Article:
When Consumers Get Smart, Scammers Get Smarter
So you think you’re pretty smart when it comes to scams.
You know there is no wealthy Nigerian prince who needs money to escape – and there’s certainly no reward for sending him your hard-earned cash. You’re careful to not click on links or open attachments from email addresses you do not recognize. But as consumers become more aware, scammers become savvier. They know we live online and on our phones, and they use both to get even the wariest individuals to fall for their scams. However, there are some steps you can take to avoid becoming a victim.
When it comes to phone scams, be smart with these tips:
- Caller ID isn’t foolproof. Scammers often use technology to make a call appear to be coming from a name and number you will recognize so you are more likely to answer. As soon as you realize you don’t know the caller, or they ask for money or any personal information, hang up.
- Don’t try to opt-out of robocalls, just hang up on them. "Opting out” confirms they have reached a working number and can lead to even more calls.
- Register your phone number(s) with the FTC’s Do Not Call registry. Scammers may still get through but by receiving fewer unsolicited calls overall, you may lessen the chances of becoming a victim.
- Do an online search for numbers you do not recognize and block calls from ones that have been reported as scams.
Assume any unsolicited call is a potential scam.
- Never share any personally identifiable information (PII) – such as your Social Security number, bank and credit card account numbers, and birthdate – with an unsolicited caller.
To protect yourself from online scams:
- Use strong, unique passwords for each online account, and enable two-factor authentication (2FA) when available. Even strong passwords can be hacked, so 2FA goes one step further, asking you to provide something you have, such as an access card or physical token, or something you are, such as a fingerprint or iris scan, to verify your identity.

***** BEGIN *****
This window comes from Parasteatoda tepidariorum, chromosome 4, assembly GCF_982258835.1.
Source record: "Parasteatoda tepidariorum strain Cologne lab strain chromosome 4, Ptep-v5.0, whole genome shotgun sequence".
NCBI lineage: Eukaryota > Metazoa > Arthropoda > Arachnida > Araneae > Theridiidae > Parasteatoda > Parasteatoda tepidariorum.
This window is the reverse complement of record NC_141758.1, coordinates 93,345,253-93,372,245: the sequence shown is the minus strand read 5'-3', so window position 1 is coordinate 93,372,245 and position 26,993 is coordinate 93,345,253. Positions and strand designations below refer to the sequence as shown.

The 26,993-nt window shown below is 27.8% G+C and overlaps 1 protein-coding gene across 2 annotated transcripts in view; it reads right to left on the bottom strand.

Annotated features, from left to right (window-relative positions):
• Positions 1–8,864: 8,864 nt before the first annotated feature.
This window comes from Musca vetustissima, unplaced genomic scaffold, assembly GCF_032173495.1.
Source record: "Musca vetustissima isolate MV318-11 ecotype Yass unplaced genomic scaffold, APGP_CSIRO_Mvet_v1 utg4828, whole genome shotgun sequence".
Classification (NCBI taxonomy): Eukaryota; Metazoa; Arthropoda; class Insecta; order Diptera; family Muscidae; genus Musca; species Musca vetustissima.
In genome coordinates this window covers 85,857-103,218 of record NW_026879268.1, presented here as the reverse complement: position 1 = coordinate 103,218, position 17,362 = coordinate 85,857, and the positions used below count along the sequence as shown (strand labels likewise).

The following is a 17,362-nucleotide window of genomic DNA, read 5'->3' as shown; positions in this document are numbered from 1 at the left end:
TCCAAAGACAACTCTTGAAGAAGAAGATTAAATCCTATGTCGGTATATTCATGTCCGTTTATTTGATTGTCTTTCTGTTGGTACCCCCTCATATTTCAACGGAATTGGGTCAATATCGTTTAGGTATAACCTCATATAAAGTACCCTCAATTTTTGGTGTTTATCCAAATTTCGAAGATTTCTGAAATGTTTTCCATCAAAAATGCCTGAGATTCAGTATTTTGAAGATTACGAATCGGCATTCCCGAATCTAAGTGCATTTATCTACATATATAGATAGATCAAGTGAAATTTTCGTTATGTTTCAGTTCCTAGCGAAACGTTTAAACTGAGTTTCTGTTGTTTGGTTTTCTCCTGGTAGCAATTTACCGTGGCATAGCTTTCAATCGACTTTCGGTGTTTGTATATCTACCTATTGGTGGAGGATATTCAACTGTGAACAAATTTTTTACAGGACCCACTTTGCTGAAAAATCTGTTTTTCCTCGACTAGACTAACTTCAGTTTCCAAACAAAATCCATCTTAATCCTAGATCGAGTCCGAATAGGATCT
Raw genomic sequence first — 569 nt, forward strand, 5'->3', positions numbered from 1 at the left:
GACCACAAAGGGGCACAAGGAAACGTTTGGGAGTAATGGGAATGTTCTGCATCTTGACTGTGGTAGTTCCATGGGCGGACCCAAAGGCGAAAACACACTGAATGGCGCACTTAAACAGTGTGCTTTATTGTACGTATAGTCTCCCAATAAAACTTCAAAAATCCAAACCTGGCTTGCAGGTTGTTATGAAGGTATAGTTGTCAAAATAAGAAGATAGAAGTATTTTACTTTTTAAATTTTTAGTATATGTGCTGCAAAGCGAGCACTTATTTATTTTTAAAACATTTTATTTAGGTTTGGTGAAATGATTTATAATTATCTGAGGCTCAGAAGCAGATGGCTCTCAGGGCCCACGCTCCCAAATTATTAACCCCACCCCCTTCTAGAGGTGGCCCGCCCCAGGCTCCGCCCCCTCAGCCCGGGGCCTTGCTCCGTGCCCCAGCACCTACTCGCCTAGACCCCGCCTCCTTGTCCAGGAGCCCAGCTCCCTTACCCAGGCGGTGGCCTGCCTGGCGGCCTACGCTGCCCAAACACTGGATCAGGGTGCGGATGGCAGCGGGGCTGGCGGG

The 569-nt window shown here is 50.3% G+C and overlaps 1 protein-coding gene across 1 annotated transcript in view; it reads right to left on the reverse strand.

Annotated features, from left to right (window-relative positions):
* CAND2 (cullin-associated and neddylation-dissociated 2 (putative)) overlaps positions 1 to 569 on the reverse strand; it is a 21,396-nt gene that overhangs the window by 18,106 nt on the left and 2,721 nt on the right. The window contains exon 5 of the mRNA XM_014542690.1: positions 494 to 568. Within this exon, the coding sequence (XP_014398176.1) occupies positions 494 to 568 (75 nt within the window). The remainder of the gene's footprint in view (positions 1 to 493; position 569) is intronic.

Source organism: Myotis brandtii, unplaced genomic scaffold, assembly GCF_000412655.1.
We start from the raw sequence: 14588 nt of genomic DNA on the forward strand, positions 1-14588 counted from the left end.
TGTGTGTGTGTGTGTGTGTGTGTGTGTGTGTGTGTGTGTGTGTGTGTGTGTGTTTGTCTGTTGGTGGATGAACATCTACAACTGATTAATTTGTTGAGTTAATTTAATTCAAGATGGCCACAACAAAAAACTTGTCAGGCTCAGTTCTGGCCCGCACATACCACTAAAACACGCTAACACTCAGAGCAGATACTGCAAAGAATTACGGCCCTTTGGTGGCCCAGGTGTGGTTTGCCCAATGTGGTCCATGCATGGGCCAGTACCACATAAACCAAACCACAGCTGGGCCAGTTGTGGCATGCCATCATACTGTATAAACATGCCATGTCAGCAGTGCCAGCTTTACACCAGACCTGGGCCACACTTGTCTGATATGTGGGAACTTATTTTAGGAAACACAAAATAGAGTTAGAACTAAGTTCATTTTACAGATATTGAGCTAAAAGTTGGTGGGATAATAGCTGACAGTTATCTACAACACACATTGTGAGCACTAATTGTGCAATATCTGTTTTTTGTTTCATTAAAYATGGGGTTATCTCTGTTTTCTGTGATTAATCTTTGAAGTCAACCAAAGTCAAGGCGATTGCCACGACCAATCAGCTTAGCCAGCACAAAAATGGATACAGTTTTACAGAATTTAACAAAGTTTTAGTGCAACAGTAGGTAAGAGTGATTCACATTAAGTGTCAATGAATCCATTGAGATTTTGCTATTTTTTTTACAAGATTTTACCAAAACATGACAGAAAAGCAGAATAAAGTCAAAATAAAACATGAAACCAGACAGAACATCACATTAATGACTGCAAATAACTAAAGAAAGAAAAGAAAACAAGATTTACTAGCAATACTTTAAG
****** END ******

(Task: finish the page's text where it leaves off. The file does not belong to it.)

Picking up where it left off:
- Shop smart online. Look for “https” in the web address you are accessing, along with a lock icon, which indicates secure payment, and pay with a credit card or use a third-party payment provider, such as PayPal, when possible.
- Be cautious about people you meet online. Not everyone who has a car or event tickets for sale on Craigslist is legitimate, and someone you meet on a dating site may be more interested in your identity and your money than romance.
- Be skeptical of “free trials,” especially those that require a credit card number upfront. This can lead to recurring charges that can be hard to cancel.
- Share less on social media. Mentioning your favorite food or your pet’s name, talking about your high school reunion and sharing real-time vacation photos can reveal clues that could help identity thieves answer knowledge-based questions and access your online accounts.
- Don’t connect with people you don’t know and check your privacy settings to control who can see what. Also, take advantage of our new Social Media Monitoring feature; update your account information to include your Facebook, Instagram, LinkedIn, and Twitter accounts!
To avoid becoming a scam victim in general, it pays to trust your instincts. If it sounds too good to be true, if someone is asking you to make a quick decision, if they won’t provide a number for you to call them back, or if they’re asking for any kind of payment, hang up or log out. Be aware of the latest scams by signing up for alerts from the Federal Trade Commission at ftc.gov/scams. And rest assured knowing that if you do fall victim to a scam, IDShield investigators are here to help you recover.